A West Midlands trust has successfully implemented DXC’s Lorenzo electronic patient record (EPR) over the weekend.

North Staffordshire Combined Healthcare NHS Trust went live with the Lorenzo EPR across all clinical services over 20 to 23 May.

A trust spokesperson said the go-live “has gone extremely well”.

“No appointments were cancelled, delayed or postponed as a result of the launch. Preparations have been in place for many months prior to go live and, wherever possible, we have ensured extra staff have been on duty and clinic lists were manageable.”

The trust was due to go live over the weekend of 13 May but the cyber-attack that crippled the NHS delayed plans by one week.

A spokesperson told Digital Health News on 12 May that everything was ready to go, but that the trust shut down their IT systems as a precaution against the ransomware attack.

The EPR implementation is part of the trust’s Raising our Service Excellence (ROSE) programme.

The spokesperson said that NHS Digital had praised the trust’s preparations and said it would be used as an “exemplar to other NHS organisations”.

“We have received positive feedback from NHS Digital, who have informed us that they thought the way in which we prepared our staff and mobilised for the launch of ROSE was among the best they had seen and would be held up as an exemplar to other NHS organisations.”

Digital Health News has previously reported that the trust said it needed between £14 million and £15 million in funding to implement the EPR.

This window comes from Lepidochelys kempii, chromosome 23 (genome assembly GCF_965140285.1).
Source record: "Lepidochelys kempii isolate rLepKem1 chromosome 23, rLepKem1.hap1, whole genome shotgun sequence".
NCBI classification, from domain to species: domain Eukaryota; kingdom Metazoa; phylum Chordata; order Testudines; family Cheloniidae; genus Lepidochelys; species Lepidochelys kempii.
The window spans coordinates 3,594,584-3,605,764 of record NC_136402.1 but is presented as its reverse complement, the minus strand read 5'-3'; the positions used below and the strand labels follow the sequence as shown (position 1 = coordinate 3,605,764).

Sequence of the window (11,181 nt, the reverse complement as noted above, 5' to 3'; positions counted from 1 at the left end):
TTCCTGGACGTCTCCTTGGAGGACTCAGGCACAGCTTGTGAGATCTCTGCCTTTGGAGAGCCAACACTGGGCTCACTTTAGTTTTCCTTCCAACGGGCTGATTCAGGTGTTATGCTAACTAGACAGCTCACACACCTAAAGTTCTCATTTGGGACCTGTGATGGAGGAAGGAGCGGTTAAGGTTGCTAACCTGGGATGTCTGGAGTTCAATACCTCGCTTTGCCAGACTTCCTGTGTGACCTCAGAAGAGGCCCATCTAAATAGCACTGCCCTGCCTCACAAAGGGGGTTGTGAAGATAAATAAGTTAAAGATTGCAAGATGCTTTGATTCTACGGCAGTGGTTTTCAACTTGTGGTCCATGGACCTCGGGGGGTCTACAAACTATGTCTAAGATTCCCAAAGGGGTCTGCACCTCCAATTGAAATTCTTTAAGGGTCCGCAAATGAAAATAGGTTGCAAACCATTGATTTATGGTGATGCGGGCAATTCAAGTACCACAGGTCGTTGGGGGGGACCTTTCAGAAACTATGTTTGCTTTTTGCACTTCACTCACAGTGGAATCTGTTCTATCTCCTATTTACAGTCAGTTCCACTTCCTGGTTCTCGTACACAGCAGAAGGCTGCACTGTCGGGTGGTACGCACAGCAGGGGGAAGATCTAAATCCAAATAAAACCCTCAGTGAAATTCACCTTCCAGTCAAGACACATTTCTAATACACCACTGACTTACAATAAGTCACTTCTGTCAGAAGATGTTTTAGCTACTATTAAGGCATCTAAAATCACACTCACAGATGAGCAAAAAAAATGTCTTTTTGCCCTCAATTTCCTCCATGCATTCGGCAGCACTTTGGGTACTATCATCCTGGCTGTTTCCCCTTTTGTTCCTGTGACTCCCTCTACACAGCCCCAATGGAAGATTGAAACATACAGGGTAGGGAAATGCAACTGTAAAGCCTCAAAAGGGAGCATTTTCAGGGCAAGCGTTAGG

Prior to the cyber attack, the trust had experienced another setback with its go-live from March to May due to an eight-week hold-up in central approval.

In its November board papers, the trust said the Department of Health NHS Digital had delayed the approval process which “results in revised time frame of May 2017, rather than March 2017”.

The board papers said “the Trust has finally received approval from the Department of Health in respect of funding” for the EPR.

The spokesperson said that 95% of staff had been trained on Lorenzo prior to the go-live, and there was a team of 100 staff who had received additional training to help others. There were also floor walkers available during the go-live period.

He added, that “as is the case when any major new system is rolled out, there will be a period of time while our staff fully adapt and the training they have received becomes second nature”.

In a blog post on the trust’s website from Buki Adeyemo, the trust’s medical director said “there are bound to be teething problems along the way as it beds in and becomes part of how we work every day, but I am confident that it will prove to be a real success”.

North Staffordshire is one of the main providers of mental health, social care and learning disability services in the West Midlands.

DXC was formerly known as CSC, but changed its named when it merged with HP Enterprise Services in April.

A DXC spokeswoman said the supplier had “worked closely with the trust before and during the go-live period and will be continuing to provide support over the coming weeks”.

“The trust’s transition to Lorenzo was completed successfully and will bring real clinical benefits, including easier access and sharing of information.”

25/05/17 – This story was updated to include DXC’s statement.